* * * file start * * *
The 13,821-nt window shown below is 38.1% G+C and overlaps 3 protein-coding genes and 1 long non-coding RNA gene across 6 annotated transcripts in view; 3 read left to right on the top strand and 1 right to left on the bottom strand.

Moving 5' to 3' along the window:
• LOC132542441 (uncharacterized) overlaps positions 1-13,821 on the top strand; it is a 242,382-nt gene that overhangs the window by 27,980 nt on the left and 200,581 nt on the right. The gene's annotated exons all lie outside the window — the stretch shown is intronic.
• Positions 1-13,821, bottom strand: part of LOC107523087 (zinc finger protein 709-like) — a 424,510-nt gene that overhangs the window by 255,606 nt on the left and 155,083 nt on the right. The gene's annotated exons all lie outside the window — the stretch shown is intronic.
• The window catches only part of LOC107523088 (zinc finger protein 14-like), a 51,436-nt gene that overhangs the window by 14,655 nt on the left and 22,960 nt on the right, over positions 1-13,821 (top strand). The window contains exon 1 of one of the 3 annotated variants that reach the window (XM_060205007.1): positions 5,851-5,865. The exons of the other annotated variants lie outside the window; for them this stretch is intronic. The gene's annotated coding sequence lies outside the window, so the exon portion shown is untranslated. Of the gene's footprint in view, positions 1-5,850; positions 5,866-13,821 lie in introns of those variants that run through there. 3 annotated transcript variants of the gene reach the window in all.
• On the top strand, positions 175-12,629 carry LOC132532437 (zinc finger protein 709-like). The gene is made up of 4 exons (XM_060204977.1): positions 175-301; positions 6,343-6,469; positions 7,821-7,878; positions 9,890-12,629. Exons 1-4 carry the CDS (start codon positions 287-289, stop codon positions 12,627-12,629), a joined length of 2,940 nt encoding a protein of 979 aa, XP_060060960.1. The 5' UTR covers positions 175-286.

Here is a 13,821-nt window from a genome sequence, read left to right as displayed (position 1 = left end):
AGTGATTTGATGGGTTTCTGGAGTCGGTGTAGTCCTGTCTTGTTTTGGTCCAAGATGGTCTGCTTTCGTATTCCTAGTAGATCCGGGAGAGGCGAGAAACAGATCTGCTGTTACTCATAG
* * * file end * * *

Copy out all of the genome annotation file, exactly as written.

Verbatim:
The 13,821-nt window shown below is 38.1% G+C and overlaps 3 protein-coding genes and 1 long non-coding RNA gene across 6 annotated transcripts in view; 3 read left to right on the top strand and 1 right to left on the bottom strand.

Moving 5' to 3' along the window:
• LOC132542441 (uncharacterized) overlaps positions 1-13,821 on the top strand; it is a 242,382-nt gene that overhangs the window by 27,980 nt on the left and 200,581 nt on the right. The gene's annotated exons all lie outside the window — the stretch shown is intronic.
• Positions 1-13,821, bottom strand: part of LOC107523087 (zinc finger protein 709-like) — a 424,510-nt gene that overhangs the window by 255,606 nt on the left and 155,083 nt on the right. The gene's annotated exons all lie outside the window — the stretch shown is intronic.
• The window catches only part of LOC107523088 (zinc finger protein 14-like), a 51,436-nt gene that overhangs the window by 14,655 nt on the left and 22,960 nt on the right, over positions 1-13,821 (top strand). The window contains exon 1 of one of the 3 annotated variants that reach the window (XM_060205007.1): positions 5,851-5,865. The exons of the other annotated variants lie outside the window; for them this stretch is intronic. The gene's annotated coding sequence lies outside the window, so the exon portion shown is untranslated. Of the gene's footprint in view, positions 1-5,850; positions 5,866-13,821 lie in introns of those variants that run through there. 3 annotated transcript variants of the gene reach the window in all.
• On the top strand, positions 175-12,629 carry LOC132532437 (zinc finger protein 709-like). The gene is made up of 4 exons (XM_060204977.1): positions 175-301; positions 6,343-6,469; positions 7,821-7,878; positions 9,890-12,629. Exons 1-4 carry the CDS (start codon positions 287-289, stop codon positions 12,627-12,629), a joined length of 2,940 nt encoding a protein of 979 aa, XP_060060960.1. The 5' UTR covers positions 175-286.

Here is a 13,821-nt window from a genome sequence, read left to right as displayed (position 1 = left end):
AGTGATTTGATGGGTTTCTGGAGTCGGTGTAGTCCTGTCTTGTTTTGGTCCAAGATGGTCTGCTTTCGTATTCCTAGTAGATCCGGGAGAGGCGAGAAACAGATCTGCTGTTACTCATAG